The security of State Department personnel abroad is a big potential political liability both for Mr. Pompeo, who played a leading role in the House Benghazi inquiry as a Republican congressman from Kansas, and for Mr. Trump.
Both men excoriated Hillary Clinton, the former secretary of state who ran for president against Mr. Trump, for the 2012 deaths of four Americans, including an ambassador, in an attack against a diplomatic compound in Benghazi, Libya. As director of the C.I.A. and then secretary of state, Mr. Pompeo has warned his subordinates that he does not want to see “any Benghazis.”
Mr. Trump and Mr. Pompeo were outraged by images of pro-Iran protesters in Baghdad on Dec. 31 attacking buildings at the United States Embassy, though no Americans were injured.
A senior administration official said a severe but unspecified threat against the embassy was the reason that Mr. Trump made the decision to kill General Suleimani.
Yet no major attack against the sprawling and heavily-fortified diplomatic compound in Baghdad’s Green Zone is “imminent,” even though Mr. Pompeo has asserted that repeatedly, said the official, who discussed administration deliberations only on the condition of anonymity. Some Pentagon officials had said earlier that there was no intelligence revealing any unusual threats.
On Tuesday, Mr. Pompeo did not repeat his assertions that the United States had intelligence about an “imminent” attack and instead pointed to recent violent episodes.
“If you’re looking for imminence, you need look no further than the days that led up to the strike that was taken against Suleimani,” Mr. Pompeo said, apparently referring to the rocket attack by an Iranian-backed militia that killed an American interpreter, Nawres Hamid, in Iraq on Dec. 27. The Americans then carried out airstrikes that killed 25 militiamen, which led to protests by mostly Iranian-backed militiamen inside the American Embassy compound in Baghdad.
American officials say that over the last two months, there have been 11 attacks by Iran-backed militias on bases in Iraq where American service members, diplomats and contractors work.
Critics say Mr. Pompeo, the only surviving member of the president’s original foreign policy team, is a chief architect of the rising tensions between the United States and Iran.
As Mr. Trump’s first C.I.A. director, he created a special center to deal with Iran, appointing as its head Michael D’Andrea, a veteran officer and convert to Islam known as the Dark Prince, who oversaw the hunt for Osama bin Laden and the drone strike campaign in the Middle East and Central Asia.
In December 2017, Mr. Pompeo said he had sent a letter to General Suleimani warning him against attacking American forces in Iraq. The general had helped plan deadly attacks on American troops in Iraq during the mid-2000s. When he received the letter, Mr. Suleimani was in Syria guiding a campaign against the Islamic State — which meant he was nominally on the same side in that fight as the Americans.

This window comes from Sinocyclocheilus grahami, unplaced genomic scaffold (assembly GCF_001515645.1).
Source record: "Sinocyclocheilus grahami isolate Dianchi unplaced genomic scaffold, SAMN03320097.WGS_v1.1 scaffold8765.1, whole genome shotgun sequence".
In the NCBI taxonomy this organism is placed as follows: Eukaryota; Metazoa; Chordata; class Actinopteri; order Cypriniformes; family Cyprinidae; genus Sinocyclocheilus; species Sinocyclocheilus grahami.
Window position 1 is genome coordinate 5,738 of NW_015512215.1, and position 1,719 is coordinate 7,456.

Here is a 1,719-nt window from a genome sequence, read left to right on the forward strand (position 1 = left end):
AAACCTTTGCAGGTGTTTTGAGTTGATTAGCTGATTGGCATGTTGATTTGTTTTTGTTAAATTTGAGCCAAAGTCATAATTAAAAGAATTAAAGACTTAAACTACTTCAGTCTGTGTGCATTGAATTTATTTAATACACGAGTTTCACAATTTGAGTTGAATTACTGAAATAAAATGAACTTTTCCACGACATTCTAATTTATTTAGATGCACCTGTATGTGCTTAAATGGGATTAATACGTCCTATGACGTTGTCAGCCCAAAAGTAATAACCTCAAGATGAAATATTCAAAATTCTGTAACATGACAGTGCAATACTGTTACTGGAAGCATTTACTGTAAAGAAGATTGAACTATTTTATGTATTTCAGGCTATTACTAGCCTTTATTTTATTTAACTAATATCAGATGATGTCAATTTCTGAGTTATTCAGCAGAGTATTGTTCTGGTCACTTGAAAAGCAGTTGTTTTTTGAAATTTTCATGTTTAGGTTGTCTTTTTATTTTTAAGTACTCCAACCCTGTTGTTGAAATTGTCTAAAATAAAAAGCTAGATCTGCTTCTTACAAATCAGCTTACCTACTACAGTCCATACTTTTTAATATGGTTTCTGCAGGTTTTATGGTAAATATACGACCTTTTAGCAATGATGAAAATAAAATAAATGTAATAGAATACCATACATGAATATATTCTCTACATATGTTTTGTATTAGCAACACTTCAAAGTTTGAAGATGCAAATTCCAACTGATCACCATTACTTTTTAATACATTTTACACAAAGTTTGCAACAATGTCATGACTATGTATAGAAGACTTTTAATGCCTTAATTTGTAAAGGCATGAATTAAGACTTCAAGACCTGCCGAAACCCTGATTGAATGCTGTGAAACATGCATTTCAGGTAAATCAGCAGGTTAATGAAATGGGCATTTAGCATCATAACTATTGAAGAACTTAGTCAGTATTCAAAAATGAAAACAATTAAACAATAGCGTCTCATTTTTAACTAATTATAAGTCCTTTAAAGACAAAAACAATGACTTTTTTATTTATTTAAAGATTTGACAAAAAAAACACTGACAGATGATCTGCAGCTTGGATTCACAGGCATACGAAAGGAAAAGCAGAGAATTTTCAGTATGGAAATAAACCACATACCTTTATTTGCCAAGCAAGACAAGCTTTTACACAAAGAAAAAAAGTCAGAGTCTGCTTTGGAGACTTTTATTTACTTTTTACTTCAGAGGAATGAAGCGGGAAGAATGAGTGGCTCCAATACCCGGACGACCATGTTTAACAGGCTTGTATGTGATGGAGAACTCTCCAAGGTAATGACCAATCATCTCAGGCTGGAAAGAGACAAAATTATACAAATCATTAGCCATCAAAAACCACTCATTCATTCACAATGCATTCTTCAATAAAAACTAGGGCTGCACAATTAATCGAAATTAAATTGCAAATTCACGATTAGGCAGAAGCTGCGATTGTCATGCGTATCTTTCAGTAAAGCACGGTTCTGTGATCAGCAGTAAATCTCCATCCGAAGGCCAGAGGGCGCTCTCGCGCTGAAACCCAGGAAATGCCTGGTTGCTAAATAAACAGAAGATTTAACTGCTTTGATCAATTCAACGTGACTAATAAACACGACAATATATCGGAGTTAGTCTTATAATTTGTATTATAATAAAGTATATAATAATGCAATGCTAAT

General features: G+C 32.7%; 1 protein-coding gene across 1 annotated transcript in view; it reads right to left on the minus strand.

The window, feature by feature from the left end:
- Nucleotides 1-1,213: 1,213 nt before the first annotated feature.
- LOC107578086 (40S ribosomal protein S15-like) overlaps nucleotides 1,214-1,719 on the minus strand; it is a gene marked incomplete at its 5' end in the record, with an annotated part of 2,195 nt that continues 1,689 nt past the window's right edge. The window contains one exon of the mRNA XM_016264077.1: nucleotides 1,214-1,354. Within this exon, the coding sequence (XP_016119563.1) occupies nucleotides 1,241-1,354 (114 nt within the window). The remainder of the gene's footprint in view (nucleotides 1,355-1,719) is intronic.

Days after becoming secretary of state in 2018, Mr. Pompeo pushed Mr. Trump to withdraw from the nuclear agreement and reimpose strict sanctions on Iran. He has nurtured closer partnerships with Israel, Saudi Arabia and the United Arab Emirates, enemies of Iran that sometimes have agendas that run counter to American interests.
In April, he advised Mr. Trump to designate as a foreign terrorist organization the Islamic Revolutionary Guards Corps, an arm of the Iranian military that includes General Suleimani’s elite Quds Force. It was the first time the United States had applied that label to a part of another government.
And after the Dec. 31 breach of the American Embassy in Baghdad, Mr. Pompeo pushed for the strike against Mr. Suleimani, which Defense Department officials had presented to Mr. Trump as an extreme and not particularly palatable option only days earlier.
Yet Mr. Pompeo’s hawkish role on Iran could increase his support in a Republican establishment that has long wanted the United States to adopt more aggressive policies toward Tehran, with some advocating leadership change against the ayatollahs.
A notable voter base — conservative supporters of Israel, including white evangelical Christians like Mr. Pompeo — promotes hard-line actions against Iran. They denounced the 2015 nuclear deal as appeasement. Last year, on a trip to Israel, Mr. Pompeo invoked the Bible in saying Mr. Trump was a modern-day Queen Esther sent by God to save the Jews from Iran.
Since Friday, Mr. Pompeo has spoken on the phone with senior officials and leaders in Europe, the Middle East and Asia to explain the United States’ need for defensive actions and, in some cases, stress that Washington wanted de-escalation. The United States also sent a message to Tehran on Friday through a Swiss diplomat, a senior administration official said.
In a joint statement issued Sunday, the leaders of Britain, France and Germany condemned Iran for its “negative role” in the Middle East but also described “an urgent need for de-escalation.”
Julian E. Barnes and Eric Schmitt contributed reporting.